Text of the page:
worker
  • Include pre-discharge planning with the patient
  • Follow-up visits and/or calls with the patient by
    the coach
  • Patient/family takes an active and responsible
    role in his/her care

20
Availability, Responsiveness, and Continuity (ARC)
  • Only model found that focused specifically on
    mental and behavioral health designed to support
    the improvement of social and mental health
    services for children
  • Uses change agents to apply 10 intervention
    components personal relationships, network
    development, team building, information and
    assessment, feedback, participatory
    decision-making, conflict resolution, continuous
    improvement, job redesign, and self-regulation
  • 4 phases problem identification, direction
    setting, implementation, and stabilization
  • All within three levels community,
    organization, and individual

21
What, For Whom, By Whom, Where, When, and How
  • What components that constitute the model based
    upon themes from existing intervention models
  • For Whom specific clinical populations that are
    targeted
  • By Whom which professionals (and
    caregivers/consumers) play which roles

22
What, For Whom, By Whom, Where, When, and How
  • Where setting is vital to understanding type of
    implementations and type of system the patients
    and providers are part of
  • When key time points of intervention (and for
    collection of metrics)
  • How implementation strategies/models, T/A,
    training, infrastructure development, and
    measurement/communication/technology
    capabilities, etc.

23
Care Transitions Intervention Components
  1. Prospective Modeling
  2. Patient and Family Engagement
  3. Transition Planning
  4. Care Pathways
  5. Information Transfer/Personal Health Record (PHR)
  6. Transition Coaches/Agents
  7. Provider Engagement
  8. Quality Metrics and Feedback
  9. Shared Accountability

24
Components 1 of 9
  • Prospective Modeling
  • Identify who is at greatest risk
  • Ideally use community/population-specific data
  • Transition phase/site Pre-hospital

25
Components 2 of 9
  • Patient and Family Engagement
  • Authentic inclusion of patient and family in
    treatment plan
  • Transition phase/site Pre-Hospital, Hospital,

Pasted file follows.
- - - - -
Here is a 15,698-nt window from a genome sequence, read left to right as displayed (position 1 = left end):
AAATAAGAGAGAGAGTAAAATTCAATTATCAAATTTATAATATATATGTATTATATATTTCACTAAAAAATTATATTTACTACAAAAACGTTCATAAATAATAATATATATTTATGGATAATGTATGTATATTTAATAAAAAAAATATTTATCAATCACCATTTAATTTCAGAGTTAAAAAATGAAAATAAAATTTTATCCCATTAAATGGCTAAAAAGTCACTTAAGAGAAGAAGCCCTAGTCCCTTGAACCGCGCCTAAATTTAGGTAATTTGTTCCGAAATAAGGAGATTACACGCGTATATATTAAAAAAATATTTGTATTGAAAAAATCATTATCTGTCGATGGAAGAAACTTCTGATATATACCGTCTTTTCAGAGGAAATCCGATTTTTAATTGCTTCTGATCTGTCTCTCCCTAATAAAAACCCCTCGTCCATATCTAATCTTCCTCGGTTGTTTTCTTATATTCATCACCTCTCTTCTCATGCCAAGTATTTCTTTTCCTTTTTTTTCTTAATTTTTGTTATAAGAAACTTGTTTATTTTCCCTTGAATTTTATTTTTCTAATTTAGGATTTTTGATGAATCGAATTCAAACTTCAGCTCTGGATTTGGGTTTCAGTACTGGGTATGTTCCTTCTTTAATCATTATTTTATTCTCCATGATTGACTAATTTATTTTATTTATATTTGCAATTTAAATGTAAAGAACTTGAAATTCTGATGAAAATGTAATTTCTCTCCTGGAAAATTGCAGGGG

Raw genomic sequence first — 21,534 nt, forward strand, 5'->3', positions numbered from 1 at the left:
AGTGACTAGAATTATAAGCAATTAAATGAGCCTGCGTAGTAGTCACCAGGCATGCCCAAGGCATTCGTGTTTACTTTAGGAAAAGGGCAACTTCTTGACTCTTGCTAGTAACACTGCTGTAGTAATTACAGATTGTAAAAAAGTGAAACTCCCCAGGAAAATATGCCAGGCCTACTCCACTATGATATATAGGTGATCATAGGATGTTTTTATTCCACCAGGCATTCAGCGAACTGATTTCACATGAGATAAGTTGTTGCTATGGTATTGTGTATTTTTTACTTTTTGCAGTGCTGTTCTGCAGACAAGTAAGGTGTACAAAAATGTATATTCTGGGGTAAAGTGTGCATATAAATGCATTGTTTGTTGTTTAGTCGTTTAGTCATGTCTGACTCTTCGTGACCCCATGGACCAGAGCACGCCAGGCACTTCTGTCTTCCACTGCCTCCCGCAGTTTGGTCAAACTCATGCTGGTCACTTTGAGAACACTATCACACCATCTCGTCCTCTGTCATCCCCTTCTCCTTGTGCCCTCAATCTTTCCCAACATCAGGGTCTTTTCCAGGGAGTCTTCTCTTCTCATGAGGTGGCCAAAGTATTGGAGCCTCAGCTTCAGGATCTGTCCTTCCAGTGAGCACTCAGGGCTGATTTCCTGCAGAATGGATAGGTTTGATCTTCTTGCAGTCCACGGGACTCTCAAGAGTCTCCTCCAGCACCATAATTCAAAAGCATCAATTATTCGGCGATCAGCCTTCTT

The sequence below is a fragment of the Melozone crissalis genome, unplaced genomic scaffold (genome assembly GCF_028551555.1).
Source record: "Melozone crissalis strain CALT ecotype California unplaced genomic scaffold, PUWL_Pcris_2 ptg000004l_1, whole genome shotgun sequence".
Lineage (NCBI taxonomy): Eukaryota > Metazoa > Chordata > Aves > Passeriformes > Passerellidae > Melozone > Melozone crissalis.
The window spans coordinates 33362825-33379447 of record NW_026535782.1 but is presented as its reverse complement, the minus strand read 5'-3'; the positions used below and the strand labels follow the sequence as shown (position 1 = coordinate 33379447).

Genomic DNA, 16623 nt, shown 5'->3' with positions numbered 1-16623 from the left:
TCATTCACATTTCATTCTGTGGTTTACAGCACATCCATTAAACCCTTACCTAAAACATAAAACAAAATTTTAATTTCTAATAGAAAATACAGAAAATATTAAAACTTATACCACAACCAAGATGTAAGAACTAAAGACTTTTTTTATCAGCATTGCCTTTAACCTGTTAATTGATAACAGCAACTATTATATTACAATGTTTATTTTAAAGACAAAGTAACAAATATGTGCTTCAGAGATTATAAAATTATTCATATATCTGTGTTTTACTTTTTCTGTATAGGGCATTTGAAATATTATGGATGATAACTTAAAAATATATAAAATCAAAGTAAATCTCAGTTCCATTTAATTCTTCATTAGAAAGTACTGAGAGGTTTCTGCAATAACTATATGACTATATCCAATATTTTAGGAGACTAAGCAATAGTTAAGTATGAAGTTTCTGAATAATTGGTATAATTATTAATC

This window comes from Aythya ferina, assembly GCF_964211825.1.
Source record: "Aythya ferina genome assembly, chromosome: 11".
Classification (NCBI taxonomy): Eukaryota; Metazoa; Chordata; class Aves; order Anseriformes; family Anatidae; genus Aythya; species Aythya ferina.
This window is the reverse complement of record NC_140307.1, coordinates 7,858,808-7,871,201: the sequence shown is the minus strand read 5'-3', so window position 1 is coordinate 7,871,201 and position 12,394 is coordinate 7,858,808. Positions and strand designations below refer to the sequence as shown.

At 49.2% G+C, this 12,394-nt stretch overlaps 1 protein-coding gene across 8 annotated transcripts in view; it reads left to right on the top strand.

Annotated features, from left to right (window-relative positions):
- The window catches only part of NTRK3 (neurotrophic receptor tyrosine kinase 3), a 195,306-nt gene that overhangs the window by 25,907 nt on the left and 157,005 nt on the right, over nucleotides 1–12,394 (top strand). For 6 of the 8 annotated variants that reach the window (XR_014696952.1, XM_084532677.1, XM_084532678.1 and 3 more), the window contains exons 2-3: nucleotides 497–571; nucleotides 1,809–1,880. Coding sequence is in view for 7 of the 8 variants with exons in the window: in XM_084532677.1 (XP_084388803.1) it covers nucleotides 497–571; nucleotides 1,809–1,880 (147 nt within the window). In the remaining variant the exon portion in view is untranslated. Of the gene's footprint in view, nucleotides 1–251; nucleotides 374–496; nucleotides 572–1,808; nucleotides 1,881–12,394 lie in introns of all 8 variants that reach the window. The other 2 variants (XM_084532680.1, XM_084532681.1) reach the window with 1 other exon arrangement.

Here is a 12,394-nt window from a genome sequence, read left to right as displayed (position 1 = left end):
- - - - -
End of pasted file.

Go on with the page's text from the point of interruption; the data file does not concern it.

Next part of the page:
Outpatient, Home

26
Components 3 of 9
  • Transition Planning
  • Collaboratively establish appropriate
    client-specific plan for transition to next point
    of care
  • Transition phase/site Hospital

27
Components 4 of 9
  • Care Pathways
  • Specific clinical/procedural guidelines and
    instructions, i.e., what to do when
  • Includes assessment, medications, psycho-social
    interventions/management, self-care instructions,
    follow-up, etc.
  • Linkage with national guidelines
  • Customize to local community/population
  • Transition phase/site Hospital, Outpatient, Home

28
Components 5 of 9
  • Information Transfer/Personal Health Record (PHR)
  • Ensuring that all information is communicated,
    understood and managed
  • Links patient, caregivers, and providers
  • Transition phase/site Hospital, Outpatient, Home

29
Components 6 of 9
  • Transition Coaches/Agents
  • Roles/tasks, competencies, training and
    supervision should be specified
  • Training includes planning tools, red flags,
    client engagement/education strategies
  • Transition phase/site Pre-hospital, Hospital,
    Outpatient, Home

30
Components 7 of 9
  • Provider Engagement
  • Providers at each level of care should have clear
    responsibility and plan for implementing all
    transition procedures/interventions
  • Communication and handoff arrangements among
    providers and organizations should be
    pre-specified in a formal way
  • At a patient-specific level, providers at each
    level of care should know what the plan is
  • Transition phase/site Pre-hospital, Hospital,
    Outpatient, Home

31
Components 8 of 9
  • Quality Metrics and Feedback
  • Gather metrics on follow-up post-hospitalization,
    rehospitalization, and other feedback on process
    and outcomes and consumer/family perceptions
  • Feedback to (and use by) providers for quality
    improvement and accountability.
  • Transition phase/site Pre-hospital, Hospital,
    Outpatient, Home

32
Components 9 of 9
  • Shared Accountability
  • All providers share in expectations for quality
    as well as rewards/penalties
  • Accountability mechanisms may include financial
    mechanisms and public reporting with regard to
    quality and value
  • Consumers/families share in accountability as
    well
  • Transition phase/site Hospital, Outpatient

33
Crossing the Quality Chasm
33
34
34

35
Discussion Questions
  • Are there any other care transitions models or
    initiatives that you are aware of in behavioral
    health?
  • Thinking specifically about intervention
    components for people hospitalized for behavioral
    health conditions
  • Are there components missing?
  • Are some components unnecessary?
  • With regard to each component
  • What specific issues need to be considered in
    adapting to a SMI context?
  • To what extent can these elements be extrapolated
    for people hospitalized for general medical
    conditions who also have significant behavioral
    health co-morbidity?
  • Issues re For Whom, By Whom, Where, When, How ?

36
Care Transitions Intervention Components (draft)
  1. Prospective Modeling
  2. Patient and Family Engagement
  3. Transition Planning
  4. Care Pathways
  5. Information Transfer/Personal Health Record (PHR)
  6. Transition Coaches/Agents
  7. Provider Engagement
  8. Quality Metrics and Feedback
  9. Shared Accountability

37
Upcoming RARE Events.
Stay tuned for the next RARE Mental Health
Webinars May 19, 2014  1200 p.m. - 100
p.m. CST Allina Health Owatonna - In-REACH
Program Elizabeth Keck, MSW, L.G.S.  June 26,
2014  1200 100 p.m. CST New York Office of
Mental Health  - Dr. Molly Finnerty
38
Future webinars
  • To suggest future topics for this series,
    Reducing Avoidable Readmissions Effectively
    RARE Networking Webinars, contact
  • Kathy Cummings, kcummings_at_icsi.org
  • Jill Kemper, jkemper_at_icsi.org